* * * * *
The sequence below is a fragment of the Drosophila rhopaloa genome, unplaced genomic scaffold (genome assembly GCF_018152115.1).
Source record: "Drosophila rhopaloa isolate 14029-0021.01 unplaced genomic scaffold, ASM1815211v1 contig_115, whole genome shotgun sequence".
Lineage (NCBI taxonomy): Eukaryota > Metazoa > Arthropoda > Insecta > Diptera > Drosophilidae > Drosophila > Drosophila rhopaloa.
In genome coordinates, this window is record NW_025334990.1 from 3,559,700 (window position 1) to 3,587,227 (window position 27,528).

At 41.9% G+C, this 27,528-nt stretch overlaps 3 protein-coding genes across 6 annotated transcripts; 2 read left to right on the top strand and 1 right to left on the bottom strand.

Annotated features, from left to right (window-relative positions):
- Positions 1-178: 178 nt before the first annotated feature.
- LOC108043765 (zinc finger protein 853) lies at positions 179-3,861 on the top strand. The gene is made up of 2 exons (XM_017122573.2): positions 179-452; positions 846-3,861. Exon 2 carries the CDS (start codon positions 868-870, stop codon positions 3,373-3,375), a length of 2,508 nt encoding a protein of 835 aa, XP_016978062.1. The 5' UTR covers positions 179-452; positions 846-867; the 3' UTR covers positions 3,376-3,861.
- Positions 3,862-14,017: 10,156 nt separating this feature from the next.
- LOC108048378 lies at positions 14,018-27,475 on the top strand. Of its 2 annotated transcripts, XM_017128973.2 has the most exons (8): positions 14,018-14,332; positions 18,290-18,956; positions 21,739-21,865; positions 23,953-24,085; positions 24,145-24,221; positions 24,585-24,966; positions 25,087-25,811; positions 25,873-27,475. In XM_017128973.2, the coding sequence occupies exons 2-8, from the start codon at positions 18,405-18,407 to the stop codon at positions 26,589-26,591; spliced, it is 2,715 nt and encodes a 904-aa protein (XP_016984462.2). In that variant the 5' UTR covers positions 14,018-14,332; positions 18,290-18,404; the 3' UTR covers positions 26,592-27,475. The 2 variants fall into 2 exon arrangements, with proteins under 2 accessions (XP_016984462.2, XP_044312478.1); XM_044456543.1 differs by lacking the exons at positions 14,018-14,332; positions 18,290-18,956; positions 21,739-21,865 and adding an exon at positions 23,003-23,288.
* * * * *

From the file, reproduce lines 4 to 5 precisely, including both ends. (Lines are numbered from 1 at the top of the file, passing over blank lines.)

In genome coordinates, this window is record NW_025334990.1 from 3,559,700 (window position 1) to 3,587,227 (window position 27,528).

At 41.9% G+C, this 27,528-nt stretch overlaps 3 protein-coding genes across 6 annotated transcripts; 2 read left to right on the top strand and 1 right to left on the bottom strand.